Klein Buendel researchers and collaborators from Stanford University have completed an SBIR Phase I and II project to develop and evaluate the effectiveness of the first smartphone app to use geo-location technology dedicated to walking with a social emphasis for exercise and quality of life for Latinas.
Health disparities are high among Latinas. They are more likely to be overweight, diagnosed with diabetes, and physically inactive compared to their non-Hispanic White counterparts. Despite numerous interventions designed to increase physical activity, few are specifically tailored to Latinas. Thus, this project developed ¡Caminemos Juntas!, a smartphone app that uses location-based services to connect Latinas with one another in order to improve walking habits by increasing social support and decreasing perceived barriers.
Available data suggest that community-focused interventions produce improvements in physical activity and are well-received by Latinas, especially when social and physical environments, such as social support and safe walking areas, are considered. Research suggests that Latinas respond favorably to technological-based health interventions. Thus, health promotion interventions that can address Latinas’ preferences regarding their physical and social environments while utilizing a preferred technology source have the potential to be very effective.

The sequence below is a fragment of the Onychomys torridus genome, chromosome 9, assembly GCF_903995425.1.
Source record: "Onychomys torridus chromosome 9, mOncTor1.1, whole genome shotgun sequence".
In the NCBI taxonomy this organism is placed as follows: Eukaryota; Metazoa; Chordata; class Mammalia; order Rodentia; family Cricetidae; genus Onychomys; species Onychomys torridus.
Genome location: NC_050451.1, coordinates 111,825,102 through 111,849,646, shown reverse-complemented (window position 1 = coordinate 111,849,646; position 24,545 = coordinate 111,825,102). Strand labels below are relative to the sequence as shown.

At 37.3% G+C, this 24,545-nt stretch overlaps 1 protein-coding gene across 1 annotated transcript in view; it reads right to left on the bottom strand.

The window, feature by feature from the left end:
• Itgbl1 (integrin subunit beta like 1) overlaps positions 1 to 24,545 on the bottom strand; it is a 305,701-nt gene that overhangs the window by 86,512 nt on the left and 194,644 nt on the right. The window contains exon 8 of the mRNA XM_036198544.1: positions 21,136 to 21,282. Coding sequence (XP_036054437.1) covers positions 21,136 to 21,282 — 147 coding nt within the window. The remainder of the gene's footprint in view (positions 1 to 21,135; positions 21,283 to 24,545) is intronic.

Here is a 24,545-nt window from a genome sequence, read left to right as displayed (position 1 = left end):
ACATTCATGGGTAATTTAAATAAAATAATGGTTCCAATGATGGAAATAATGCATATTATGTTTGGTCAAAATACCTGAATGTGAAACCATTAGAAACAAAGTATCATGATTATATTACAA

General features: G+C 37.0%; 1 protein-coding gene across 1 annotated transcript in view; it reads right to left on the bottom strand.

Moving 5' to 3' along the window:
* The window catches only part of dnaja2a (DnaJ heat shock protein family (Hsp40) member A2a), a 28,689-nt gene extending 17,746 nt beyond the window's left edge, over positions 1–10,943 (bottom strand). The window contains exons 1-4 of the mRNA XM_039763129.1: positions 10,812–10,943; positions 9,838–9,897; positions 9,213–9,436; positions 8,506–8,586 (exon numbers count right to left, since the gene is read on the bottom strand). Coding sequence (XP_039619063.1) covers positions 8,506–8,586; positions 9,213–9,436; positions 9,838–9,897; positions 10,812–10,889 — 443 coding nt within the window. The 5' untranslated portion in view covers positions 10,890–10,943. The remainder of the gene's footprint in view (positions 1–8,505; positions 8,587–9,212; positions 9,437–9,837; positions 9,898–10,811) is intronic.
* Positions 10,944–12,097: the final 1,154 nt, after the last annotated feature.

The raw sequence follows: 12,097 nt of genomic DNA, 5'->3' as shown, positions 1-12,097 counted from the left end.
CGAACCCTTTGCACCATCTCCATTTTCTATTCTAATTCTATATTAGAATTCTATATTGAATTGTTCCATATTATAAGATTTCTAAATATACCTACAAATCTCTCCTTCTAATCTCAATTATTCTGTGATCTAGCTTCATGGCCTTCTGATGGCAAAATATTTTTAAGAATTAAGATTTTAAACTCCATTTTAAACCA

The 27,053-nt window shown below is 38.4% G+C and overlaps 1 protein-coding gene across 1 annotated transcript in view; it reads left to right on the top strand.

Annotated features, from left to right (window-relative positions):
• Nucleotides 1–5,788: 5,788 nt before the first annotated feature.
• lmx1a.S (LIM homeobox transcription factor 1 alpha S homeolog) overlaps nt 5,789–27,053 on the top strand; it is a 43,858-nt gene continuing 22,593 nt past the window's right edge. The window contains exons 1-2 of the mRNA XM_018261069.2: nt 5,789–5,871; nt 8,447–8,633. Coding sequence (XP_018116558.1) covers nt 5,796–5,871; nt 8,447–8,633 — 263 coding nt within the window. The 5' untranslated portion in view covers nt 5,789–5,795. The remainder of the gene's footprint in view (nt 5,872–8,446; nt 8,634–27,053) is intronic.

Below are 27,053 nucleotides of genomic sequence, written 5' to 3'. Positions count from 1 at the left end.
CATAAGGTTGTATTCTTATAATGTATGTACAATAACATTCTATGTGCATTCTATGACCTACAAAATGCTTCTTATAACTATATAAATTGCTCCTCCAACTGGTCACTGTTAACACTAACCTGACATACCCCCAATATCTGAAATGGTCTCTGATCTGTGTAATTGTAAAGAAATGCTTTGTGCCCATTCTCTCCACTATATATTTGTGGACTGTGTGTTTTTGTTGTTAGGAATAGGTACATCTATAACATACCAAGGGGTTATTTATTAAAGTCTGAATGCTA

Phase I Project
In the Phase I project, formative research was conducted to guide development of a prototype smartphone app for the target population. Specifically, the research and development team:
(1) gathered feedback from an Expert Advisory Board to help plan and assess the feasibility of creating the app;
(2) built connections and gathered input from Latina community leaders to assist in the conceptual development of the app through a Community Advisory Board;
(3) conducted an online survey of a national sample of Latinas on their smartphone usage for health promotion, and interest in social networking and location-based technology features;
(4) conducted iterative focus groups with Latinas to guide development of app content, design, and aesthetics to fully develop a functioning prototype;
(5) conducted field usability testing with Latinas to test the app’s accuracy to establish users’ location and connect users through the ¡Caminemos Juntas! system and users’ use and satisfaction with the app; and
(6) developed a specifications document to outline the Phase II development and programming plan.
The results of the Phase I study revealed that 22.5% of Latina participants never or rarely exercised, 73.5% accessed social networking sites daily with an average of 8 times a day, and 43.9% used location-based technology every day. Ease of use (82%), informationally accurate (79.2%), and reliability (84.7%) were app features rated as highly important. Over 63% reported high likelihood of using a social networking app to connect to others with the intentions of being physically active, and 67.4% reported that this type of app would be very helpful. Focus groups showed that the app was appealing, also.
Phase II Project
In the Phase II project, the ¡Caminemos Juntas! app was fully developed and evaluated in a randomized comparative-effectiveness trial with Latinas in San Jose, CA and Denver, CO. The location-based features of the app allowed Latinas to determine a safe place to meet for a walk, connect with other users nearby, and be notified if there was an available walk in the user’s vicinity. Specifically, the research and development team: